Several international institutions are lending a hand. The World Bank has created a specific insurance policy covering the physical damage caused by the war. The European Bank for Reconstruction and Development has invested €3.8 billion alongside private companies. Nestlé is benefiting from this windfall to build its new factory, as is Dragon Capital to create an industrial park in Lviv. The initial results of this incentive strategy are rather timid. After collapsing in 2022, foreign investment in Ukraine picked up again in 2023. But the flow remains far from its pre-war level, and mainly concerns companies already established in the country.

Sirens of the Single Market

The opening of negotiations for accession to the European Union, voted by the Twenty-Seven in December, could accelerate the trend. “This would represent a huge economic opportunity. We are very much in favour of it,” said Oliver Gierlichs, Bayer’s head of Ukraine. The German pharmaceutical and agrochemical giant, which bought Monsanto in 2018, rules over 6,000 hectares of farmland across Ukraine. “Ukraine is a great agricultural power. Its entry into the single market would benefit European consumers. The pharmaceutical sector, on the other hand, is underdeveloped, as Ukrainians often pay for their medicines themselves. If Ukraine joins the EU and develops, it’s a safe bet that the state will subsidise health care more.”

The head of the company does not mince words. In the spring of 2023, he convinced his management to invest €60 million to expand his seed processing plant south of Kyiv. A project that is attractive enough for Bayer to have the luxury of declining the World Bank’s aid. “Investors need to come to Ukraine before the last shell is fired. In doing so, they will gain a reputation for being there when Ukraine needed them most, which will be a decisive advantage for years to come. It’s also a good time to buy land at a good price and recruit top talent. Once peace is signed, it will be a tug-of-war,” predicts Oliver Gierlichs.

Ukraine, Europe’s next Eldorado? At a time when Western industry is looking for an alternative to Chinese factories, the scenario is convincing as far away as America, where the investment fund Chicago Atlantic Trident is preparing to pour $350 million into Ukrainian real estate. “Ukraine could have an even more spectacular trajectory than Poland, whose economy has doubled since joining the single market two decades ago,” predicts Dmitriy Lampert, one of the fund’s partners. The two countries have roughly the same population, but Ukraine’s GDP is four times smaller despite having twice the size of the territory and more diverse natural resources.”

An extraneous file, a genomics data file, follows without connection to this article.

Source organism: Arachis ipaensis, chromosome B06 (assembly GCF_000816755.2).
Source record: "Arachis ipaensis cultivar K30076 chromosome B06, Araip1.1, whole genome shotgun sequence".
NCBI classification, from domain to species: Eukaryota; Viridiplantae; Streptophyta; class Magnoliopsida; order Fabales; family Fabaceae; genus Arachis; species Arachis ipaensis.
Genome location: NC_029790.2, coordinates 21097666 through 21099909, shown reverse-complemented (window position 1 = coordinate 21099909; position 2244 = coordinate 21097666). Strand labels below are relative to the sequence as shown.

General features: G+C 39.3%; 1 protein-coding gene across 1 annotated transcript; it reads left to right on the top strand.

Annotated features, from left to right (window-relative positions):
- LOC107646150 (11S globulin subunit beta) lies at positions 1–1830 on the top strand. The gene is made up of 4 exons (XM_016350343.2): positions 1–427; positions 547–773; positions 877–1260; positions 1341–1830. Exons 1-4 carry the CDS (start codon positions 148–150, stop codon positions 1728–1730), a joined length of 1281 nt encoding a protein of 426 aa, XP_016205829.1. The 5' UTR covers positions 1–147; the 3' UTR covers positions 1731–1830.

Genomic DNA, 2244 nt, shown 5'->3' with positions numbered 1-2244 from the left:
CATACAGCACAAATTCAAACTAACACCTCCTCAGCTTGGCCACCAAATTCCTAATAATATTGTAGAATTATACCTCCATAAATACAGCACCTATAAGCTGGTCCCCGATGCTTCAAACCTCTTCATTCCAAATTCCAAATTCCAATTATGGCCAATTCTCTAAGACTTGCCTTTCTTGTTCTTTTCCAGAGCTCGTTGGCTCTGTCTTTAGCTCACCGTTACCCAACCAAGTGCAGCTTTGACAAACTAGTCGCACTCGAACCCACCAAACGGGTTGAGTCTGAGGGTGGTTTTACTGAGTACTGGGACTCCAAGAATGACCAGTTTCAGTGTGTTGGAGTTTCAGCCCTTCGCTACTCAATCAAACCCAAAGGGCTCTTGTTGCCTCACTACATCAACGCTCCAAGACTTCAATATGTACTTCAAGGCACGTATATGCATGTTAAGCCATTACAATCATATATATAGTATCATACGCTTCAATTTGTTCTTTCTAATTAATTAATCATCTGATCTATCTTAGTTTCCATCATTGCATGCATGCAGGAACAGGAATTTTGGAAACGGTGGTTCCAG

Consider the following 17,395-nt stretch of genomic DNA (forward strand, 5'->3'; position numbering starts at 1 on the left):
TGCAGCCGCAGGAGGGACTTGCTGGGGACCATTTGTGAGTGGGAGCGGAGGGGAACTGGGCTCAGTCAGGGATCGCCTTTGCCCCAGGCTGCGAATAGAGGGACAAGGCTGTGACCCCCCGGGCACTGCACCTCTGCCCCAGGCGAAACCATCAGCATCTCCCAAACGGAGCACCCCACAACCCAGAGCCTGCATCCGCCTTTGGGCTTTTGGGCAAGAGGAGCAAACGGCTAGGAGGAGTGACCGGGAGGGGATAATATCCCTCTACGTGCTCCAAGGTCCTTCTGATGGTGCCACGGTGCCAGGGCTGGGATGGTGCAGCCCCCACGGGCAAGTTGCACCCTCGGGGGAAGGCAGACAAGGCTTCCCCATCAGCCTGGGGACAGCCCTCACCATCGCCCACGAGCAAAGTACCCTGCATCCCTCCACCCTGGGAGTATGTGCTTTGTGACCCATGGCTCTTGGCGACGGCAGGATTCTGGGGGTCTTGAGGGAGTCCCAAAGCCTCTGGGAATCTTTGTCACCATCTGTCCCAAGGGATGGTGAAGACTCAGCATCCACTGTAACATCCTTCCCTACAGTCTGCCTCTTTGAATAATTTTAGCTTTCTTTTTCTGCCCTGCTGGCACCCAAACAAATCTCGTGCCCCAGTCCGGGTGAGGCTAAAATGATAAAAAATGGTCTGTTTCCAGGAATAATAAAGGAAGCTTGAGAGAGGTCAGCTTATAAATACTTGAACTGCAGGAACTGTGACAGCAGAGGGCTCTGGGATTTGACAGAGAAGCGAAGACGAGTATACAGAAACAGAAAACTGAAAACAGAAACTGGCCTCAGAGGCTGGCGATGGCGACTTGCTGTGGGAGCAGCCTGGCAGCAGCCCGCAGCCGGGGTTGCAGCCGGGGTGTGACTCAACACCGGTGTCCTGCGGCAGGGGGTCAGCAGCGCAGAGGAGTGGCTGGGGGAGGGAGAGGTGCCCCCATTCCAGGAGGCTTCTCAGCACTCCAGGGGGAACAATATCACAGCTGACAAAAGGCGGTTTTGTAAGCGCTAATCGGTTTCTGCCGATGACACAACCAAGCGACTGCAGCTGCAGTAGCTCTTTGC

Race for competitiveness

Not all Ukrainians are happy about these appetites. In trade union circles, some fear that the war will open their country to the four winds of world capitalism. “The war is pushing Ukraine down a very harmful neoliberal slope,” says Vitaliy Dudin, a specialist in social law and a member of the NGO Mouvement social. The government wants to make the country more attractive to investors by unravelling labour laws. This strategy began before the Russian invasion and then accelerated with the declaration of martial law in 2022. It gives crushing power to employers, marginalises trade unions and has suspended labour inspection. The executive now wants to make some of these emergency provisions permanent.”

In mid-January, the Ukrainian government unveiled its plan to reform labour law. The text provides, among other measures, for an easier dismissal and a tripling of the overtime ceiling. However, those who criticise the reform will not carry much weight against the multinationals. From Kryvyi Rih, the cradle of Ukrainian metallurgy, Luxembourg-based steelmaker ArcelorMittal is already warning of the “loss of competitiveness” of Ukrainian industry. The company injected €150 million in 2023 to keep its blast furnaces afloat and holds the title of the largest foreign investor in Ukraine.

“The war has caused the price of logistics and electricity to skyrocket, while we are still paying two-thirds of our 20,000 employees who have been placed on furlough. This will not be sustainable forever, warns Mauro Longobargo, the director of ArcelorMittal in Ukraine. The key in the short term is to provide Ukraine with the necessary security guarantees to bring down costs, for example by keeping the Black Sea corridor open and providing more anti-aircraft batteries to protect electricity infrastructure.” With the loss of the other two major national steel mills, both located in Mariupol, in occupied territory, ArcelorMittal alone could soon account for 10% of Ukraine’s GDP. There is no doubt that his desires will be studied in high places.